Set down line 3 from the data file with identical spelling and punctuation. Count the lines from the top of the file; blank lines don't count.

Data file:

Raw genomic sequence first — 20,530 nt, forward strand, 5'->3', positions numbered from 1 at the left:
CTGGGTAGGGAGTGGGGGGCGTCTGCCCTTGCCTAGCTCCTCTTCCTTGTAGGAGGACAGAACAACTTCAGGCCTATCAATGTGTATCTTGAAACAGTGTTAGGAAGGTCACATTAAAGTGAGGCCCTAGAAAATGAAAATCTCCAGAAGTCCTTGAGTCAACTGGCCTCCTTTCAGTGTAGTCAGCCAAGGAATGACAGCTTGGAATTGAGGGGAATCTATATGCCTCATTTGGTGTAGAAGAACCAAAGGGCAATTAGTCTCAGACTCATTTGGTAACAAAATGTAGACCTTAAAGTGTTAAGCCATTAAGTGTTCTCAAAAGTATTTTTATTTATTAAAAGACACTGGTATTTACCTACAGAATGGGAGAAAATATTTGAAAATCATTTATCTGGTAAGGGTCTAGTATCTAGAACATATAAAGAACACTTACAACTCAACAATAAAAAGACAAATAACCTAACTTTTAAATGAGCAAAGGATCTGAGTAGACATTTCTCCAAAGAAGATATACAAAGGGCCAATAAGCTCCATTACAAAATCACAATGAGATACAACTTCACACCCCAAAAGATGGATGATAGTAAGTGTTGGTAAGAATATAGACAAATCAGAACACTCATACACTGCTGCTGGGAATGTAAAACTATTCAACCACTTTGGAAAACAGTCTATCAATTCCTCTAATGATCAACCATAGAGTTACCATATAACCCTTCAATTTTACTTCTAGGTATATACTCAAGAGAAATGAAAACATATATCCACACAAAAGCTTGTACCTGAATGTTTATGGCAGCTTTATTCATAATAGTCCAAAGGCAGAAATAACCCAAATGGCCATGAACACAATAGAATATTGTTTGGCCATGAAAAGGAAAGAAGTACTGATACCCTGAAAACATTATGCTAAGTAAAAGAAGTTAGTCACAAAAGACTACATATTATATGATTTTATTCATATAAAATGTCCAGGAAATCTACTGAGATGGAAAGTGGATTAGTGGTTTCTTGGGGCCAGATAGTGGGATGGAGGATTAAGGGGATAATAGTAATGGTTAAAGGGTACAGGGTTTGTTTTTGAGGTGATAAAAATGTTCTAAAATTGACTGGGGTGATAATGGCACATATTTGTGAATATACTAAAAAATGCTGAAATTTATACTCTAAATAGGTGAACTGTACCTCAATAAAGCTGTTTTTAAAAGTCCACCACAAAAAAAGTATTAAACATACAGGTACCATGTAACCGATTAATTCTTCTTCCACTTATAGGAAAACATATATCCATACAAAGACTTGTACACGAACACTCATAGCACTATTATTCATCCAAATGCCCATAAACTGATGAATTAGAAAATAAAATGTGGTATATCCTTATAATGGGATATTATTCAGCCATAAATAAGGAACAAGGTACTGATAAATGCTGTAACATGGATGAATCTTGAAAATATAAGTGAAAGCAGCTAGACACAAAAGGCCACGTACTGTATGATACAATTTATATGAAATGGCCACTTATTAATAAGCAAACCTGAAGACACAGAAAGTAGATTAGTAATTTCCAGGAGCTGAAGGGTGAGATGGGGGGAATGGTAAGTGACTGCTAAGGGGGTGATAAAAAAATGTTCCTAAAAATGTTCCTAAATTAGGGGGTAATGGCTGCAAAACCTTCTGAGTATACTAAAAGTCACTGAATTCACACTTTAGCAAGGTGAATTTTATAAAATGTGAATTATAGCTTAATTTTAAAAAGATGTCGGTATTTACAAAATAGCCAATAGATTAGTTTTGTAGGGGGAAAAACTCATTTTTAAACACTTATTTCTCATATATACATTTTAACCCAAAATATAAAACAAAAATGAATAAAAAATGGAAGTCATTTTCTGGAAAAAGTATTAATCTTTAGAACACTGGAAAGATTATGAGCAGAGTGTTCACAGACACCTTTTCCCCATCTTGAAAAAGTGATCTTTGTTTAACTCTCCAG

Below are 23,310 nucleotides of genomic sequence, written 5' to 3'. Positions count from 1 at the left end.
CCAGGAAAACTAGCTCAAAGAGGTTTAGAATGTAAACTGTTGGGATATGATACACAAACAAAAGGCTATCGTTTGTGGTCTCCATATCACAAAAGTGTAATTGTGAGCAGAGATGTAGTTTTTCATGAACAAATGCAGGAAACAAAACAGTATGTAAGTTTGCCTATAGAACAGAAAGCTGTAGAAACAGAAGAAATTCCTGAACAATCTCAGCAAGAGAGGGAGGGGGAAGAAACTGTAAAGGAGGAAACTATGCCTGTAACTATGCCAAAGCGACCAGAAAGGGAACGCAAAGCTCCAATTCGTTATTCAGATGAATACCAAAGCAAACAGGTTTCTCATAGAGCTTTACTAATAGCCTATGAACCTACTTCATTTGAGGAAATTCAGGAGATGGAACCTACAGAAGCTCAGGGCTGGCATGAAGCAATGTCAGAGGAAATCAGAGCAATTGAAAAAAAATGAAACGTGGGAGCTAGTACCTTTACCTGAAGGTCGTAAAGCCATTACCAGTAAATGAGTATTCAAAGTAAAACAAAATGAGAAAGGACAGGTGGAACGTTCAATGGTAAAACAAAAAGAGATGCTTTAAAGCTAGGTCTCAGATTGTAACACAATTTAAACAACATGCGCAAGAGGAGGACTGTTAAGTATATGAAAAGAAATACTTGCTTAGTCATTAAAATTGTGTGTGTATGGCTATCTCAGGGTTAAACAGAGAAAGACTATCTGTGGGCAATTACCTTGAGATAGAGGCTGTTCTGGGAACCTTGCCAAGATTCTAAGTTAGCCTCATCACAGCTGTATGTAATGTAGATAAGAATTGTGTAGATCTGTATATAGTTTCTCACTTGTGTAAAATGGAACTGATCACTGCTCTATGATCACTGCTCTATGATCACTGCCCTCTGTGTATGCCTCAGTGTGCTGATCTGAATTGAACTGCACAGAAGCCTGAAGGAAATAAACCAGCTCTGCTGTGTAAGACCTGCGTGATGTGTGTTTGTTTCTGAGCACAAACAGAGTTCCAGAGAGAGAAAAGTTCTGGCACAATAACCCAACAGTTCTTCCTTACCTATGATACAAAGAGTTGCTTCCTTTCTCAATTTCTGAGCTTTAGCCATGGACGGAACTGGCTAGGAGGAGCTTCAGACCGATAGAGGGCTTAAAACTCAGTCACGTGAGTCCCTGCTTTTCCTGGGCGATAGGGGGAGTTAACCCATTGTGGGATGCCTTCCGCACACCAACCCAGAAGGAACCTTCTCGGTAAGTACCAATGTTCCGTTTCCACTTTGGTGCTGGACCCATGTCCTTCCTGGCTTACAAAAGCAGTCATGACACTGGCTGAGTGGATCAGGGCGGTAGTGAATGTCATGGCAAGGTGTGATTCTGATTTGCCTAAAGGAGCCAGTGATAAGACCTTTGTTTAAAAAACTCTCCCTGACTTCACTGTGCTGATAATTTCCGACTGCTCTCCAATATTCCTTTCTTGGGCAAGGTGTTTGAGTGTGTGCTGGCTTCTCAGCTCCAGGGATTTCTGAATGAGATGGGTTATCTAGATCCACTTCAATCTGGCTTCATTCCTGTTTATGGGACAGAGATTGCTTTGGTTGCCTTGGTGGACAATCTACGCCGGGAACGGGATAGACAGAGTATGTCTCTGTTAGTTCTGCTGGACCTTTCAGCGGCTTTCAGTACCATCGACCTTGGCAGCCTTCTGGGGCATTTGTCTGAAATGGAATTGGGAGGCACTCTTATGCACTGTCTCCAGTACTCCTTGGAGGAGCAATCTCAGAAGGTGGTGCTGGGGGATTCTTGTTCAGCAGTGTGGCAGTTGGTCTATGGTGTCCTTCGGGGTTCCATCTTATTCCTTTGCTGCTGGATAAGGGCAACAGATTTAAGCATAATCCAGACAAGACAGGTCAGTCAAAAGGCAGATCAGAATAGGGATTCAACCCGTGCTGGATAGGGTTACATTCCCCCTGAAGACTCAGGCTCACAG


Below are 23,310 nucleotides of genomic sequence, written 5' to 3'. Positions count from 1 at the left end.